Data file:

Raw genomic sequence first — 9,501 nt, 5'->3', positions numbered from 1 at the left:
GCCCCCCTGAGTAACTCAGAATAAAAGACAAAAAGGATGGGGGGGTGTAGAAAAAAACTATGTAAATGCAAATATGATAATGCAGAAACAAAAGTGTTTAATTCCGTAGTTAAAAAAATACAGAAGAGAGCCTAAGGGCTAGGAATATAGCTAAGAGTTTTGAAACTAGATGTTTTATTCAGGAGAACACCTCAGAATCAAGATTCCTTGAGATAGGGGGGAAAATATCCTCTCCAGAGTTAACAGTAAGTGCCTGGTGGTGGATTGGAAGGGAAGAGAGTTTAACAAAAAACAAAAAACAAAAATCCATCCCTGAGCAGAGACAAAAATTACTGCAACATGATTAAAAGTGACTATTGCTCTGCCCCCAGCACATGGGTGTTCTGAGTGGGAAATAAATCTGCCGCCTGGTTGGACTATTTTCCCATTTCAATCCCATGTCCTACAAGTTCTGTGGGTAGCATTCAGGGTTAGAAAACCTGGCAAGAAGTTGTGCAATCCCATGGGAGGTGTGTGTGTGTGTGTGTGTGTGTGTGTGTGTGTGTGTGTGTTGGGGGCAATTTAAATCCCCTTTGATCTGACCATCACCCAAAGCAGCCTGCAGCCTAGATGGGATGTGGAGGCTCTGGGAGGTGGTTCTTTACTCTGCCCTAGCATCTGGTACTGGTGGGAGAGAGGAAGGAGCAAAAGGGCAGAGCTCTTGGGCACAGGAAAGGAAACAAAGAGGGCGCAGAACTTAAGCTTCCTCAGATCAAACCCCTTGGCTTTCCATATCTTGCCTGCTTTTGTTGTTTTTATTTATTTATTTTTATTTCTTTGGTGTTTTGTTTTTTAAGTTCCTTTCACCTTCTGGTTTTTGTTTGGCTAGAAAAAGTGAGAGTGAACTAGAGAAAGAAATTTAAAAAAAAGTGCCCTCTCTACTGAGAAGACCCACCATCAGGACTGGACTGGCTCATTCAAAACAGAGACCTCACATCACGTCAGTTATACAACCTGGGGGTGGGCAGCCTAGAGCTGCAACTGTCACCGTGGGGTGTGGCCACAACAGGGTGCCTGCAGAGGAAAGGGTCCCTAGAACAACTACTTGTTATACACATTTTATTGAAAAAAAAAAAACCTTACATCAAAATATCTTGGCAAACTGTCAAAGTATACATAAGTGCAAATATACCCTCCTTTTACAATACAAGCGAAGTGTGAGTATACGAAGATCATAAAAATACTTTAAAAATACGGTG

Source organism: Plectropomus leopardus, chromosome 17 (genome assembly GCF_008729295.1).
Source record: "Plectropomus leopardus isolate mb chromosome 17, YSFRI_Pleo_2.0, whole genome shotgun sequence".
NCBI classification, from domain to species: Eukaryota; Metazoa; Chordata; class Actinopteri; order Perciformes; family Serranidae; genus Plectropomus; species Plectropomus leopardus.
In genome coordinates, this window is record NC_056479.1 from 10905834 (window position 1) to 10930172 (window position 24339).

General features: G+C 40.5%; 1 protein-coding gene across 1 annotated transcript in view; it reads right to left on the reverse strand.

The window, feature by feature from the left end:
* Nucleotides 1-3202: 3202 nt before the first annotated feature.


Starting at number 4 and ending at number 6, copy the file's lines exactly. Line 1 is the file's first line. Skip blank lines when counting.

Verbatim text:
Source record: "Plectropomus leopardus isolate mb chromosome 17, YSFRI_Pleo_2.0, whole genome shotgun sequence".
NCBI classification, from domain to species: Eukaryota; Metazoa; Chordata; class Actinopteri; order Perciformes; family Serranidae; genus Plectropomus; species Plectropomus leopardus.
In genome coordinates, this window is record NC_056479.1 from 10905834 (window position 1) to 10930172 (window position 24339).